The crisis at Oroville Dam in Northern California has abated, but problems could return with more rain in the forecast for later this week.

If you haven’t heard, the reservoir behind the dam reached capacity last weekend, sending water over an emergency spillway for the first time since its construction in 1968. Authorities ordered more than 180,000 people downstream to evacuate their homes over concerns that the spillway could fail, sending an enormous uncontrolled rush of water down the Feather and Sacramento Rivers.

While the evacuation order has since been lifted, our thoughts still go out to those affected. We continue to monitor and try to make sense of the situation, and while many lessons will eventually be pulled from this experience, there is much to reflect on today.

Read More »

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How healthy riparian forests benefit California ranchers

John Anderson overlooking his riparian forest and restoration area on Yanci Ranch.

John Anderson overlooking his riparian forest and restoration area on Yanci Ranch.

California landowners have a number of important reasons to value riparian forests. They offer shade to cattle, provide critical erosion and flood control, sequester carbon and support abundant wildlife.

Yet many landowners, especially those already stretched to manage their farms and ranches, often overlook these benefits in their day-to-day work.

Unfortunately, California’s riparian forests are dwindling, covering only 5 percent of their historic range.  That’s why Environmental Defense Fund (EDF) is working with leading researchers in the state to measure the wildlife and carbon benefits of riparian restoration, with the objective of bringing new funding sources to stewards of private lands.

Meet John Anderson

One landowner who is working actively to create riparian forests on his ranch is John Anderson, owner of Yanci Ranch in Yolo County. An experienced steward of his land, John has gone the extra mile restore the remnant riparian forest on his property. Read More »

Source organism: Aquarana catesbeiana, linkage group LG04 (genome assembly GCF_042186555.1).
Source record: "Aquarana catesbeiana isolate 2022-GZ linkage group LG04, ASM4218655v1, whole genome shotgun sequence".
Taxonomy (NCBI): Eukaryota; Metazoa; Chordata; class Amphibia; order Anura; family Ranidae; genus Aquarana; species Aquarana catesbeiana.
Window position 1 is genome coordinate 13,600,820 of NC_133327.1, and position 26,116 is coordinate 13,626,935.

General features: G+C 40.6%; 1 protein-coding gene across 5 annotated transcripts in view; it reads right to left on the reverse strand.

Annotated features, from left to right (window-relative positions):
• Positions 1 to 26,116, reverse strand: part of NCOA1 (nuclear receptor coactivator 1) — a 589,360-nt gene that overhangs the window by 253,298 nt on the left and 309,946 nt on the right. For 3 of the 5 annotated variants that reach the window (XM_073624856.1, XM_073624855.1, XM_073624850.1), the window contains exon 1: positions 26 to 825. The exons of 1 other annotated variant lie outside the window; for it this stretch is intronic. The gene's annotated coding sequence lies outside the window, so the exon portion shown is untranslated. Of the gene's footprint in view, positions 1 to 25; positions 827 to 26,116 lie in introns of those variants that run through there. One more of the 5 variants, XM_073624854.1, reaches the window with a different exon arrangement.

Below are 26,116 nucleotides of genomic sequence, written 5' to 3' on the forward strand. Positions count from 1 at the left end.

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The year the private sector stepped up for land, water and wildlife

By this time next year, I believe we’ll reflect back on 2017 as the year that the private sector stepped up to protect our land, water and wildlife for future generations.

I believe this because major retailers, food companies, agricultural businesses and farmers laid the groundwork in 2016, making sizeable commitments to reduce greenhouse gas emissions (GHGs), improve water quality and conserve habitat for imperiled wildlife.

President-elect Trump has made political theater by threatening to kill the regulations that protect our nation’s air and water. But in the real world, the private sector is going the other direction.

Forward-thinking businesses are rolling up their sleeves and finding ways to make those regulations work better by accelerating the uptake of practices that are good for the planet and the bottom line.

These are three areas to watch in 2017.

Read More »

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Three threats to the monarch butterfly’s winter habitat and what we can do about it

Monarchs cluster on oyamel fir branches to stay warm. Tens of thousands of monarchs can cluster on a single tree.

Monarchs cluster on oyamel fir branches to stay warm. Tens of thousands of monarchs can cluster on a single tree. Photo credit: Pablo Leautaud (license)

Just as some people travel great distances to spend the holiday season with family and friends, monarch butterflies, too, make a long journey to spend the winter gathered together in the oyamel fir forests of Mexico.

The eastern population passes through Oklahoma and Texas on its annual migration south, stopping periodically to fuel up on nectar, ultimately reaching their destination in the mountains of central Mexico.

Unfortunately, the monarch’s winter home is under stress, which has contributed to a 90-percent decline in the species’ population over the last two decades. Read More »